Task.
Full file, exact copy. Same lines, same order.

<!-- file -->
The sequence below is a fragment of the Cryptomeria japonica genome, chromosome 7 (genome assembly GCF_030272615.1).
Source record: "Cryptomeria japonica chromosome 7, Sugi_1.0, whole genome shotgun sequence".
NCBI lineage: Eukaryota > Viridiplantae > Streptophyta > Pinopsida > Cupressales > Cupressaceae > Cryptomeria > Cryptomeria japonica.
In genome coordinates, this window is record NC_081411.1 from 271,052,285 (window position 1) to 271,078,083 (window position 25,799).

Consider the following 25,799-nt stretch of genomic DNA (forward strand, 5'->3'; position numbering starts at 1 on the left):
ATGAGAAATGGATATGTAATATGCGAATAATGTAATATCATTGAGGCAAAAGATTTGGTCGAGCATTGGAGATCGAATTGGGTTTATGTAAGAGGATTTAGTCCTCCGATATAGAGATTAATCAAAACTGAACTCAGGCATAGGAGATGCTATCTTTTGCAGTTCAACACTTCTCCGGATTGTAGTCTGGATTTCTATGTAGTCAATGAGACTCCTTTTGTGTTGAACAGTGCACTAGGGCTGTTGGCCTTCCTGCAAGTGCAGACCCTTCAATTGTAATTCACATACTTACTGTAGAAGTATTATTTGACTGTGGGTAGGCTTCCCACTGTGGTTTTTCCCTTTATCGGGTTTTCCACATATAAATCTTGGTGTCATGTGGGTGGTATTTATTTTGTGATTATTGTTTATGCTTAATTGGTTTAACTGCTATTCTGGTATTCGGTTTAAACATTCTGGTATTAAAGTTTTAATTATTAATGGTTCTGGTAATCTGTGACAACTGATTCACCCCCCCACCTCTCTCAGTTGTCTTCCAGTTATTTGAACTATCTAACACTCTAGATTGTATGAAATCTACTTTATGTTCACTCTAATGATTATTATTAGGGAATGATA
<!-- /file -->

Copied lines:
The sequence below is a fragment of the Cryptomeria japonica genome, chromosome 7 (genome assembly GCF_030272615.1).
Source record: "Cryptomeria japonica chromosome 7, Sugi_1.0, whole genome shotgun sequence".
NCBI lineage: Eukaryota > Viridiplantae > Streptophyta > Pinopsida > Cupressales > Cupressaceae > Cryptomeria > Cryptomeria japonica.
In genome coordinates, this window is record NC_081411.1 from 271,052,285 (window position 1) to 271,078,083 (window position 25,799).

Consider the following 25,799-nt stretch of genomic DNA (forward strand, 5'->3'; position numbering starts at 1 on the left):
ATGAGAAATGGATATGTAATATGCGAATAATGTAATATCATTGAGGCAAAAGATTTGGTCGAGCATTGGAGATCGAATTGGGTTTATGTAAGAGGATTTAGTCCTCCGATATAGAGATTAATCAAAACTGAACTCAGGCATAGGAGATGCTATCTTTTGCAGTTCAACACTTCTCCGGATTGTAGTCTGGATTTCTATGTAGTCAATGAGACTCCTTTTGTGTTGAACAGTGCACTAGGGCTGTTGGCCTTCCTGCAAGTGCAGACCCTTCAATTGTAATTCACATACTTACTGTAGAAGTATTATTTGACTGTGGGTAGGCTTCCCACTGTGGTTTTTCCCTTTATCGGGTTTTCCACATATAAATCTTGGTGTCATGTGGGTGGTATTTATTTTGTGATTATTGTTTATGCTTAATTGGTTTAACTGCTATTCTGGTATTCGGTTTAAACATTCTGGTATTAAAGTTTTAATTATTAATGGTTCTGGTAATCTGTGACAACTGATTCACCCCCCCACCTCTCTCAGTTGTCTTCCAGTTATTTGAACTATCTAACACTCTAGATTGTATGAAATCTACTTTATGTTCACTCTAATGATTATTATTAGGGAATGATA